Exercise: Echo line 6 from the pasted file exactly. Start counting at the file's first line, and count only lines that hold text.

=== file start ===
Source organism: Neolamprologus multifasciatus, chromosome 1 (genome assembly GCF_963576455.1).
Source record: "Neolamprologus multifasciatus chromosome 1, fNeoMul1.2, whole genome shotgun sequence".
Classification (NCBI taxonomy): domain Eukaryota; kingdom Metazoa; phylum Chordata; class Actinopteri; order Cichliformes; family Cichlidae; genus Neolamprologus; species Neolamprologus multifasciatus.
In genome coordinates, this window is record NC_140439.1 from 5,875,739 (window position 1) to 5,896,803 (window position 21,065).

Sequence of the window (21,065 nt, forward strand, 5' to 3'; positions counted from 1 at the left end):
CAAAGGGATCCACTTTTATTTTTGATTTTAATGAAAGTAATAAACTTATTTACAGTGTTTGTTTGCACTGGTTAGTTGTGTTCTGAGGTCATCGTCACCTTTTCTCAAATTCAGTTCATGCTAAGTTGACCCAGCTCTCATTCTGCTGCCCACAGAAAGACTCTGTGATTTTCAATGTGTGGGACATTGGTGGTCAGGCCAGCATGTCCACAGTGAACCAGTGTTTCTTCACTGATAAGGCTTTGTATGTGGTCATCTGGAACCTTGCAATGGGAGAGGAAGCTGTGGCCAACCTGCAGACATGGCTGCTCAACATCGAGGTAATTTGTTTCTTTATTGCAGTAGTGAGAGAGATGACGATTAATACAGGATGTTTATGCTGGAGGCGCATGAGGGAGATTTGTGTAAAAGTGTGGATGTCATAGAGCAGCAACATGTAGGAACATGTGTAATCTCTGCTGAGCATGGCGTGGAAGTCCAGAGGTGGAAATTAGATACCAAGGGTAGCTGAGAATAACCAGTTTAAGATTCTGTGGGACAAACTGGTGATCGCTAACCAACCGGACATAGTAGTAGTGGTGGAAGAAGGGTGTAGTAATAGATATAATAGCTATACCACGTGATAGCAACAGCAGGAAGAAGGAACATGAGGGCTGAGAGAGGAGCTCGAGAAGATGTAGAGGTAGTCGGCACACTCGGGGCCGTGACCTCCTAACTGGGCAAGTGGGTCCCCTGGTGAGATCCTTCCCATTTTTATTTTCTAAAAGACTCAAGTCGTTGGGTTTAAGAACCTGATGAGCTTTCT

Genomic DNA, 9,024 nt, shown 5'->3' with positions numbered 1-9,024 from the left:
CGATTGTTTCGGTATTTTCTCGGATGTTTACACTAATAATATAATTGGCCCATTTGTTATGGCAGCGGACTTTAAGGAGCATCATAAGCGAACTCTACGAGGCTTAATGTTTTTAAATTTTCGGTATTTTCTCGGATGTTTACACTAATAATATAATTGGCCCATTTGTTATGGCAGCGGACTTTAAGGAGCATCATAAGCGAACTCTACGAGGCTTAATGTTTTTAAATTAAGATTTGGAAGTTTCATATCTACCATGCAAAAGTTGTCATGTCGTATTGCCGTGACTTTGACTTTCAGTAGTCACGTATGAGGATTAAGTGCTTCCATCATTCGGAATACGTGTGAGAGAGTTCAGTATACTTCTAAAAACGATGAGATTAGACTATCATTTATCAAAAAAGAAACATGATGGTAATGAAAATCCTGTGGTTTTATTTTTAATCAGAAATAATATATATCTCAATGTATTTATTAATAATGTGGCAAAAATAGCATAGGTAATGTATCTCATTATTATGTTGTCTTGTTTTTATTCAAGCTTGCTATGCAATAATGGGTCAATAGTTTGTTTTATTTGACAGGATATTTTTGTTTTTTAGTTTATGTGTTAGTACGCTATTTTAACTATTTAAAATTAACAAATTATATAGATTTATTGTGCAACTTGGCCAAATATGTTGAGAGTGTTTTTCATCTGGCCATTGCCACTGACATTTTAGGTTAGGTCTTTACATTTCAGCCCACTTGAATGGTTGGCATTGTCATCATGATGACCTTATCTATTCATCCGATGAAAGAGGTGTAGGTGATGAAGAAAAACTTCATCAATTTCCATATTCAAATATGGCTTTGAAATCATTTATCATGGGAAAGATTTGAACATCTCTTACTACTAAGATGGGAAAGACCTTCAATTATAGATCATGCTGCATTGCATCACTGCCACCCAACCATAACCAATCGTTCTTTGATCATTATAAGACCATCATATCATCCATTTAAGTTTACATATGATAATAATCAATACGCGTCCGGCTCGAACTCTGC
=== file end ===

CAAAGGGATCCACTTTTATTTTTGATTTTAATGAAAGTAATAAACTTATTTACAGTGTTTGTTTGCACTGGTTAGTTGTGTTCTGAGGTCATCGTCACCTTTTCTCAAATTCAGTTCATGCTAAGTTGACCCAGCTCTCATTCTGCTGCCCACAGAAAGACTCTGTGATTTTCAATGTGTGGGACATTGGTGGTCAGGCCAGCATGTCCACAGTGAACCAGTGTTTCTTCACTGATAAGGCTTTGTATGTGGTCATCTGGAACCTTGCAATGGGAGAGGAAGCTGTGGCCAACCTGCAGACATGGCTGCTCAACATCGAGGTAATTTGTTTCTTTATTGCAGTAGTGAGAGAGATGACGATTAATACAGGATGTTTATGCTGGAGGCGCATGAGGGAGATTTGTGTAAAAGTGTGGATGTCATAGAGCAGCAACATGTAGGAACATGTGTAATCTCTGCTGAGCATGGCGTGGAAGTCCAGAGGTGGAAATTAGATACCAAGGGTAGCTGAGAATAACCAGTTTAAGATTCTGTGGGACAAACTGGTGATCGCTAACCAACCGGACATAGTAGTAGTGGTGGAAGAAGGGTGTAGTAATAGATATAATAGCTATACCACGTGATAGCAACAGCAGGAAGAAGGAACATGAGGGCTGAGAGAGGAGCTCGAGAAGATGTAGAGGTAGTCGGCACACTCGGGGCCGTGACCTCCTAACTGGGCAAGTGGGTCCCCTGGTGAGATCCTTCCCATTTTTATTTTCTAAAAGACTCAAGTCGTTGGGTTTAAGAACCTGATGAGCTTTCT